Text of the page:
If you continue to have problems after cleaning the disc, you may need to attempt to repair one or more scratches. Sometimes even hairline scratches can cause errors if they just happen to cover an entire error correction (ECC) block. Examine the disc to find scratches, keeping in mind that the laser reads from the bottom. There are essentially two methods of repairing scratches: 1) fill or coat the scratch with an optical material; 2) polish down the scratch. There are many commercial products that do one or both of these, or you may wish to do it yourself with polishing compounds or toothpaste. The trick is to polish out the scratch without causing new ones. A mess of small polishing scratches may cause more damage than a big scratch. As with cleaning, polish only in the radial direction.
 
Remember, a home-made or dye-based DVD are much more sensitive than commercial pressed DVD Video or Game discs, and that even a small scratch can make them unplayable.   A scratched DVD-R can be destroyed in seconds, and one exposed to high temperatures, humidity or strong UV light sources can become unplayable within anything from a few hours to a few days. One study of average DVD-R discs stored at 80 degrees and high humidity showed that many of them became unplayable in only a few hundred hours. Imagine what storage in a sun-heated car interior's "oven" at about 200 degrees would do!  Treat your recorded DVD-Rs with care. Handle them by their edges, gently. Again, avoid harsh chemicals in marking pens, ink and label adhesives. Avoid touching the top or bottom surfaces. Don't slide them across tables, players or computer cases. Return them to their DVD cases immediately after playing. Don't stack DVD-Rs one on top of each other and shuffle them like a deck of cards. With proper handling and protection during storage, a DVD-R disc can last longer than you will probably want to re-play them. One company claims that its DVD-R discs can last up to 100-years or more. Store your own DVD recorded discs carefully in a cool, dark, dry place and they should last for many years.
 
DISK LABELS: 

At Radford Video Creations, we don’t use paper labels. Period.  For many years, CD-R manufacturers recommended that users NOT apply paper labels to their newly recorded CDs. They felt that the labels' adhesive would harm the sensitive silver reflector by tarnishing it, or that off-center labels might cause the disc to wobble, making it unreadable. These factors are much more important today for DVD recordable discs than they ever were for CD-Rs. On DVD-Rs, the tiny data bubbles that encode the video and audio data are 8-times closer together than on CDs. Even the slightest degradation of the edges of the bubbles due to UV or heat exposure can ruin a DVD-R. Also, even the slightest wobbling during playback can make video tracks unreadable, or produce "jitters" or blinking, horizontal lines, and so on. In some cases, the discs can become completely unplayable.  Heat can loosen an adhesive label, which can come off in the machine in pieces at it spins at high speed, again throwing it off balance or damaging internal parts.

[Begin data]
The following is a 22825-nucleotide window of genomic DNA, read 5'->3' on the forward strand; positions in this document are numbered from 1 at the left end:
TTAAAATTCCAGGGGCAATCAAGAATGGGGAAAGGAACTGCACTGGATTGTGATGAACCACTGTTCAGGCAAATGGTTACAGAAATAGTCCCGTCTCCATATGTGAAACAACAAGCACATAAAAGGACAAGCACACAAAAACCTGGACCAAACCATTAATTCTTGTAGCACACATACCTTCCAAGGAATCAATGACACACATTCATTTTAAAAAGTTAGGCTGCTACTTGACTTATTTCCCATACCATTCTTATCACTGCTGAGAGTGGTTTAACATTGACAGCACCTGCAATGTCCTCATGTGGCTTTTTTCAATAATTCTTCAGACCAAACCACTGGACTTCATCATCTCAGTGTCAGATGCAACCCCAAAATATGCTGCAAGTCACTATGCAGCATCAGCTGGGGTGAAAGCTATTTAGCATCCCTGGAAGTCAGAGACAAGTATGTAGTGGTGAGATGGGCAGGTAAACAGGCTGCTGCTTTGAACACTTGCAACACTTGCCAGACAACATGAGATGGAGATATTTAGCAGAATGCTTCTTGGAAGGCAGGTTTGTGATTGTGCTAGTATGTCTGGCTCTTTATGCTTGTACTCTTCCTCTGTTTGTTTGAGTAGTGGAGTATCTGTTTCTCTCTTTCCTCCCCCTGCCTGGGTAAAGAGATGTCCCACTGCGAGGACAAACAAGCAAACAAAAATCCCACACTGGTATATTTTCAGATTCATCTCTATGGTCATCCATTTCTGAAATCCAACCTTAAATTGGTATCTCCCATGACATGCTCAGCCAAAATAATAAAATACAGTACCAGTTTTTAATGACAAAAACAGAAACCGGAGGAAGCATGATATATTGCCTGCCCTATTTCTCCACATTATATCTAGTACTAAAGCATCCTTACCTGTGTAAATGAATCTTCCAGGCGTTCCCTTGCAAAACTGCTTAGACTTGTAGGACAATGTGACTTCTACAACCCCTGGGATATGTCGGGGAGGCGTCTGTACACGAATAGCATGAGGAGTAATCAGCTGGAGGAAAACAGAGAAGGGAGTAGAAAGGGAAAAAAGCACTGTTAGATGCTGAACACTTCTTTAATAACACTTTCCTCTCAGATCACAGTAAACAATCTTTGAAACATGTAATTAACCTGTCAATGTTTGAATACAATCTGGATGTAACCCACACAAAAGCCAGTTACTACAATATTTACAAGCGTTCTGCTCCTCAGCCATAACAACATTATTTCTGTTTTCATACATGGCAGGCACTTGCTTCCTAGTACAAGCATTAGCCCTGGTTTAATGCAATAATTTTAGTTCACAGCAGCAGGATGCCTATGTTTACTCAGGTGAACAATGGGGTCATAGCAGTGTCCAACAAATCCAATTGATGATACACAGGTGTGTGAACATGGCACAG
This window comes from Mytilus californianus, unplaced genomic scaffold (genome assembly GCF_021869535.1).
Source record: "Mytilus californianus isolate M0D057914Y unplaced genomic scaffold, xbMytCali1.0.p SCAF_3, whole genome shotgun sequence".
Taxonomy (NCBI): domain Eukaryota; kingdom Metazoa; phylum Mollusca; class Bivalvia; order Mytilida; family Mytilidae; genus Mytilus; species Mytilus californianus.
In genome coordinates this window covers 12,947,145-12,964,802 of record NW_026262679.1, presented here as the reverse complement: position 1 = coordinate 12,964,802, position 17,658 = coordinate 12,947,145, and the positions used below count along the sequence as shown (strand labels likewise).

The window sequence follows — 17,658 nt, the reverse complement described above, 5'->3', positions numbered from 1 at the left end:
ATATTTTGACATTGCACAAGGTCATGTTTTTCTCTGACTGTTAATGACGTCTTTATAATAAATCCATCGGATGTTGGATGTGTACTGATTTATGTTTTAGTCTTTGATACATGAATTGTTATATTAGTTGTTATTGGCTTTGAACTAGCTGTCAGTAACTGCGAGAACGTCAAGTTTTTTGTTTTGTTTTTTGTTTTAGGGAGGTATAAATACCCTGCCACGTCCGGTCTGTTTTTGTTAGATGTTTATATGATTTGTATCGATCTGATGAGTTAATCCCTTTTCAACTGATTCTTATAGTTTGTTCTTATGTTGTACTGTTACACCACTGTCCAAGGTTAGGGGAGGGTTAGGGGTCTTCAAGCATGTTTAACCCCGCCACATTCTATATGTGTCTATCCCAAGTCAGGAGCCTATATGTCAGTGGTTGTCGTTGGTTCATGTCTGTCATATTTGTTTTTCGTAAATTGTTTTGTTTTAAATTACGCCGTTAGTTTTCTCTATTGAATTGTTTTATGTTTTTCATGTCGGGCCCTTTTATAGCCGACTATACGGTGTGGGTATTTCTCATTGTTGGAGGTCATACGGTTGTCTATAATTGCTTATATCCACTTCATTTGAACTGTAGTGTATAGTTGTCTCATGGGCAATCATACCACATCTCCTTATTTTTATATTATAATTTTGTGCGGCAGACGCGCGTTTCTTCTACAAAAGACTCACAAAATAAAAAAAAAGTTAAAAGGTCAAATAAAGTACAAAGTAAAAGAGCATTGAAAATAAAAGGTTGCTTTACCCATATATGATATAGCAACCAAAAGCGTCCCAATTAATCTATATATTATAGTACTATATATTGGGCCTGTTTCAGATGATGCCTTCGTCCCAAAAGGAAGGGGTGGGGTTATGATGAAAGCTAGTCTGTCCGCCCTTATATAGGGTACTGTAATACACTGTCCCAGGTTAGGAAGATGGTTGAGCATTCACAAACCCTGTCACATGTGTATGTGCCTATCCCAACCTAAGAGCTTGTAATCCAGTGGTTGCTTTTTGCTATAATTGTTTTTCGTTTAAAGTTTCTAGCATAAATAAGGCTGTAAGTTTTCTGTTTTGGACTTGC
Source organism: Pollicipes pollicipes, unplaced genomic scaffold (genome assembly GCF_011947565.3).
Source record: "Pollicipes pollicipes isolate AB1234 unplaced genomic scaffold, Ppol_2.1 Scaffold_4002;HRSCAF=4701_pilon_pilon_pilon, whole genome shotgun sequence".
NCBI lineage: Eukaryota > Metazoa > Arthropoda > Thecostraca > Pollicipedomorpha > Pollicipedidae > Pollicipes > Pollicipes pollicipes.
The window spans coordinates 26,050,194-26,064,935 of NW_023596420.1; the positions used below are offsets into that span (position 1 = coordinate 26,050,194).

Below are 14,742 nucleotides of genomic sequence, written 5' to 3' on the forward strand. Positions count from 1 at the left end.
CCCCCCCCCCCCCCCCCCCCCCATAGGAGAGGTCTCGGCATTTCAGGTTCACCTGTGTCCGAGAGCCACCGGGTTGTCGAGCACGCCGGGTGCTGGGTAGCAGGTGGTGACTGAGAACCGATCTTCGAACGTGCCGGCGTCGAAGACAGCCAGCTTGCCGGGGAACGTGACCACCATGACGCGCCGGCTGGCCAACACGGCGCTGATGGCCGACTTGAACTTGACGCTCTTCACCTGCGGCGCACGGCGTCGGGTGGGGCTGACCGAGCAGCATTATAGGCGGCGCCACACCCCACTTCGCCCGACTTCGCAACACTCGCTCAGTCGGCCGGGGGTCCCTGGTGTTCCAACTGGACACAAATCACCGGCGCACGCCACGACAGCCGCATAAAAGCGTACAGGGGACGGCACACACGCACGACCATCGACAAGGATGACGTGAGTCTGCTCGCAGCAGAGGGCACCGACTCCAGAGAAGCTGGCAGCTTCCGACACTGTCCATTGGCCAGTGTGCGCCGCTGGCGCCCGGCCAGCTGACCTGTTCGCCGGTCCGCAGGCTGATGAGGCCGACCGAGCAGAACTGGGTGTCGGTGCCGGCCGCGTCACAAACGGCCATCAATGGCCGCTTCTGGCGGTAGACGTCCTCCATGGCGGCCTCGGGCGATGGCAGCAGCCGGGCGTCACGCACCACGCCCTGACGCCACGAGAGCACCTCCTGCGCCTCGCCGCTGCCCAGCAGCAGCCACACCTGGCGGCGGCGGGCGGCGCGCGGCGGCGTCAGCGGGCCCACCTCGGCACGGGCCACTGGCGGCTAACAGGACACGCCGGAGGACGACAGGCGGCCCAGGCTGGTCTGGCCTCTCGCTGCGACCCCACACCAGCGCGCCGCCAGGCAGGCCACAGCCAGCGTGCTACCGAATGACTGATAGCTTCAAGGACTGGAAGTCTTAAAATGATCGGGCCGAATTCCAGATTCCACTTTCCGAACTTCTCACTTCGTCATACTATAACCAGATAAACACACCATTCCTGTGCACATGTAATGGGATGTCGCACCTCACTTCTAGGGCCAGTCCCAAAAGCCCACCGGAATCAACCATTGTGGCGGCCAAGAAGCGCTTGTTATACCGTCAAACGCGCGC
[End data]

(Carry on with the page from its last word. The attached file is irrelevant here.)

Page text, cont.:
NOTE: the disks produced by Radford Video Creations are all printed with an ink-jet printer, using special inks on specially-prepared white or silver-surface disks.
 
GOOD STORAGE CASES
 
Check the center tab of your disc .. if the tab is too large, inserting and removing the DVD can place undo stress on the center of the disc, cracking the laminate and initiating the beginning of layer separation.  Try this test … a center tab of the proper size will allow the DVD to spin freely after the disc is locked into position.  When the disc movement is stiff or the disc is locked in position and immovable, it would be wise to consider replacing the disc.   Also, the typical jewel case for music CD’s will hafe a slightly larger center tab and therefore not appropriate for storing DVD’s.  Inserting or removing the DVD can put an excessive amount of pressure on the disc, causing it to bend or warp as you attempt to remove it and possibly damage the disc’s integrity, especially right around the center hub.   Some people use cardboard sleeves … a low cost alternative to jewel boxes, but the rougher surface of cardboard can introduce minute scratches in the disc surface.

 
Always store your disks in a vertical or upright position, not flat on top of each other, horizontally… Over time gravity will bear down on them, warping their shape.  This will cause them to spin unevenly and present an irregular distance for the laser.  Because the data is physically small in u put too many size, the consistency of the disc surface is critical.  Dual-layer DVD’s rely on the loaser beaming down to the disc at one distance for the top information layer and an ever-so slightly longer beam to strike the deeper layer.  Any variation in this caused by a warped shape will throw off the disc’s readability.